Scientists have unearthed 188 previously unknown types of CRISPR systems buried in the genomes of simple microorganisms.
Best known as a powerful gene-editing tool, CRISPR actually comes from an inbuilt defense system found in bacteria and simple microbes called archaea. CRISPR systems include pairs of “molecular scissors” called Cas enzymes, which allow microbes to cut up the DNA of viruses that attack them. CRISPR technology takes advantage of these scissors to cut genes out of DNA and paste new genes in.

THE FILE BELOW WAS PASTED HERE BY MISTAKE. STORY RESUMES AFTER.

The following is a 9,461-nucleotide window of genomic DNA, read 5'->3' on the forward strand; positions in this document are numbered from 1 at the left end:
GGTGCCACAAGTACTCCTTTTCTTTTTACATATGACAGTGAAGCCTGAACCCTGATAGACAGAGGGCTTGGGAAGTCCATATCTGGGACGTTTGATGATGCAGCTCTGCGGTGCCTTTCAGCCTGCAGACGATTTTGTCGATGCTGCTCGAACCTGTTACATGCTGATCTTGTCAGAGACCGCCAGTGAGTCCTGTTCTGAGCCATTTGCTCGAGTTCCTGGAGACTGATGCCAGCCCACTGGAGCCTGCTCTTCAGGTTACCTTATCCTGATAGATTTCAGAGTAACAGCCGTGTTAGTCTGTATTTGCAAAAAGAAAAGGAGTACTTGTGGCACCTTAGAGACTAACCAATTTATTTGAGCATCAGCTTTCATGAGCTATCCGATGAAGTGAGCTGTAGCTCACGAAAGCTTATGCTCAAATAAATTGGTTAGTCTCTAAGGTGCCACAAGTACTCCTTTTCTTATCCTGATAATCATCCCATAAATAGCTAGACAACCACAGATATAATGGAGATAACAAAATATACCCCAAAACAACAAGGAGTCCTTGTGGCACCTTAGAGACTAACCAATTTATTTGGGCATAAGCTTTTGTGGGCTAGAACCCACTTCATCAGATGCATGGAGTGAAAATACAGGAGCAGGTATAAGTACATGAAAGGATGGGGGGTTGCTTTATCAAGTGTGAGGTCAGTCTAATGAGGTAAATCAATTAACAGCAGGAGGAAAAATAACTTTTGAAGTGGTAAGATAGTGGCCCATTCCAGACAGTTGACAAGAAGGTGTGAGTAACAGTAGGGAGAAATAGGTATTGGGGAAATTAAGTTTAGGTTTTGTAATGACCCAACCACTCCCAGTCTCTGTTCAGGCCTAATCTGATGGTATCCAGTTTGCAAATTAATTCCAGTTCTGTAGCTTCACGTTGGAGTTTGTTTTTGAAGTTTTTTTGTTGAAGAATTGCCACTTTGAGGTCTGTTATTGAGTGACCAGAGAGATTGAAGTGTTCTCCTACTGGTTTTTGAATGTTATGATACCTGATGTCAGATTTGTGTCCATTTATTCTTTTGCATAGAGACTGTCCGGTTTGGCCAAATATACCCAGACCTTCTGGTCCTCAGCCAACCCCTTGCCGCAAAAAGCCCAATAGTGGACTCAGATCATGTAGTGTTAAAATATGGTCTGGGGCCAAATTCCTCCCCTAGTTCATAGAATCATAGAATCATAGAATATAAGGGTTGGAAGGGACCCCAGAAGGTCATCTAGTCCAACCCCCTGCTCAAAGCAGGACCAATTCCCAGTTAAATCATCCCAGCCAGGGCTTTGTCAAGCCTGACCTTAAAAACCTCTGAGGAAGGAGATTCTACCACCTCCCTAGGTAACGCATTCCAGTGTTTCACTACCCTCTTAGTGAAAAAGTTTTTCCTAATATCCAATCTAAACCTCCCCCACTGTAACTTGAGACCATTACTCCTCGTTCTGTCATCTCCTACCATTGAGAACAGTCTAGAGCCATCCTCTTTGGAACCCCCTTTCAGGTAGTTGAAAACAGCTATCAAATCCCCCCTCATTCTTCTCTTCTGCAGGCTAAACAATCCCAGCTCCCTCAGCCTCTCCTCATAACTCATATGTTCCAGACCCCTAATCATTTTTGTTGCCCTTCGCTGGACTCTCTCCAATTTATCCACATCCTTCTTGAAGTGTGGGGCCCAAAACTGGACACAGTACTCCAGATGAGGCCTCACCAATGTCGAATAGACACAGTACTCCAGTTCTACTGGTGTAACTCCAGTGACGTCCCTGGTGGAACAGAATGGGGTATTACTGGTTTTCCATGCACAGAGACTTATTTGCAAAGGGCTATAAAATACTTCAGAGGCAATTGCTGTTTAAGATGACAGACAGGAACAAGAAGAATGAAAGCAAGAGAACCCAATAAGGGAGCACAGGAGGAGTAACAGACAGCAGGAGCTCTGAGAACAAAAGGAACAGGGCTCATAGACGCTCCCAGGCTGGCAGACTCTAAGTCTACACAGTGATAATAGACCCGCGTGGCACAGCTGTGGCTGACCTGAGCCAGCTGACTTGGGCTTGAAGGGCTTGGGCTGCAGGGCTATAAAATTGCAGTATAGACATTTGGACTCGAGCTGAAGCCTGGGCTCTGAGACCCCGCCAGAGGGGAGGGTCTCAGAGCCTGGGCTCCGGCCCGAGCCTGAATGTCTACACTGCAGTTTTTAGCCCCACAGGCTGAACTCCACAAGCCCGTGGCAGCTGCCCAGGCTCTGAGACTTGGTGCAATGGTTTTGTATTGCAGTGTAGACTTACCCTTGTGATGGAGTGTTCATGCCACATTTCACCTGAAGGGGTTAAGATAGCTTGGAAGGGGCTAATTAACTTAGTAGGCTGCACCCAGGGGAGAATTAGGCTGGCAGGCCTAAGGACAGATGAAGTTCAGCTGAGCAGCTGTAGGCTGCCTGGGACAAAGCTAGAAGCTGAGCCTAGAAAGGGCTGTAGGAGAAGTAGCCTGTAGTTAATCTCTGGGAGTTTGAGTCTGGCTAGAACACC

The new study, published Nov. 23 in the journal Science, expands the known diversity of CRISPR systems in microorganisms and could open new avenues for precise gene editing with fewer “off-target” effects, the researchers said.
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